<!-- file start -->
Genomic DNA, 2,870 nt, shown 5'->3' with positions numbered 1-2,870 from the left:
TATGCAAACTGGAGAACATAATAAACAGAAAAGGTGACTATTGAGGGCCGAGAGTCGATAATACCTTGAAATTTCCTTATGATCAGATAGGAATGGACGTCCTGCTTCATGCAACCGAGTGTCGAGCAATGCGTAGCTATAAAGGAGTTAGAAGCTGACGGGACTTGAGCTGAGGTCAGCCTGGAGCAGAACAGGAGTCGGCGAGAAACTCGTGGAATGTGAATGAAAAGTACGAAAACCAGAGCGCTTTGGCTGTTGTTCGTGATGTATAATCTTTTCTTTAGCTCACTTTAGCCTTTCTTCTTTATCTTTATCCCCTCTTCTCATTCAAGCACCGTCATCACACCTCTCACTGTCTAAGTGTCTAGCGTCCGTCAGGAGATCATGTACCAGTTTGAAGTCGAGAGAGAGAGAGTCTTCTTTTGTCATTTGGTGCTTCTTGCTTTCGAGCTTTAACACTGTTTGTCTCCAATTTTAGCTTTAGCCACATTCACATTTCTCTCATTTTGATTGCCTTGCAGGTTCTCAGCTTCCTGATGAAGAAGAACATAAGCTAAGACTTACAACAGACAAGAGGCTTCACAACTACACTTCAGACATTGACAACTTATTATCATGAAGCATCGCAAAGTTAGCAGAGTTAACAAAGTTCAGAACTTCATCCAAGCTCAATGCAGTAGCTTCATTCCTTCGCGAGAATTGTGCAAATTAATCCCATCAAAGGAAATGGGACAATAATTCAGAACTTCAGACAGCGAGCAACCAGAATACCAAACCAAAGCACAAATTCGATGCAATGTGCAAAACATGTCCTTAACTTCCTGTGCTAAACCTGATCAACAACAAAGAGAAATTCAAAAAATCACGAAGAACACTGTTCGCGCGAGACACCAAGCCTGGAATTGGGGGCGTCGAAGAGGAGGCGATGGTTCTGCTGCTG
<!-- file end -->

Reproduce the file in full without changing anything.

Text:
Genomic DNA, 2,870 nt, shown 5'->3' with positions numbered 1-2,870 from the left:
TATGCAAACTGGAGAACATAATAAACAGAAAAGGTGACTATTGAGGGCCGAGAGTCGATAATACCTTGAAATTTCCTTATGATCAGATAGGAATGGACGTCCTGCTTCATGCAACCGAGTGTCGAGCAATGCGTAGCTATAAAGGAGTTAGAAGCTGACGGGACTTGAGCTGAGGTCAGCCTGGAGCAGAACAGGAGTCGGCGAGAAACTCGTGGAATGTGAATGAAAAGTACGAAAACCAGAGCGCTTTGGCTGTTGTTCGTGATGTATAATCTTTTCTTTAGCTCACTTTAGCCTTTCTTCTTTATCTTTATCCCCTCTTCTCATTCAAGCACCGTCATCACACCTCTCACTGTCTAAGTGTCTAGCGTCCGTCAGGAGATCATGTACCAGTTTGAAGTCGAGAGAGAGAGAGTCTTCTTTTGTCATTTGGTGCTTCTTGCTTTCGAGCTTTAACACTGTTTGTCTCCAATTTTAGCTTTAGCCACATTCACATTTCTCTCATTTTGATTGCCTTGCAGGTTCTCAGCTTCCTGATGAAGAAGAACATAAGCTAAGACTTACAACAGACAAGAGGCTTCACAACTACACTTCAGACATTGACAACTTATTATCATGAAGCATCGCAAAGTTAGCAGAGTTAACAAAGTTCAGAACTTCATCCAAGCTCAATGCAGTAGCTTCATTCCTTCGCGAGAATTGTGCAAATTAATCCCATCAAAGGAAATGGGACAATAATTCAGAACTTCAGACAGCGAGCAACCAGAATACCAAACCAAAGCACAAATTCGATGCAATGTGCAAAACATGTCCTTAACTTCCTGTGCTAAACCTGATCAACAACAAAGAGAAATTCAAAAAATCACGAAGAACACTGTTCGCGCGAGACACCAAGCCTGGAATTGGGGGCGTCGAAGAGGAGGCGATGGTTCTGCTGCTG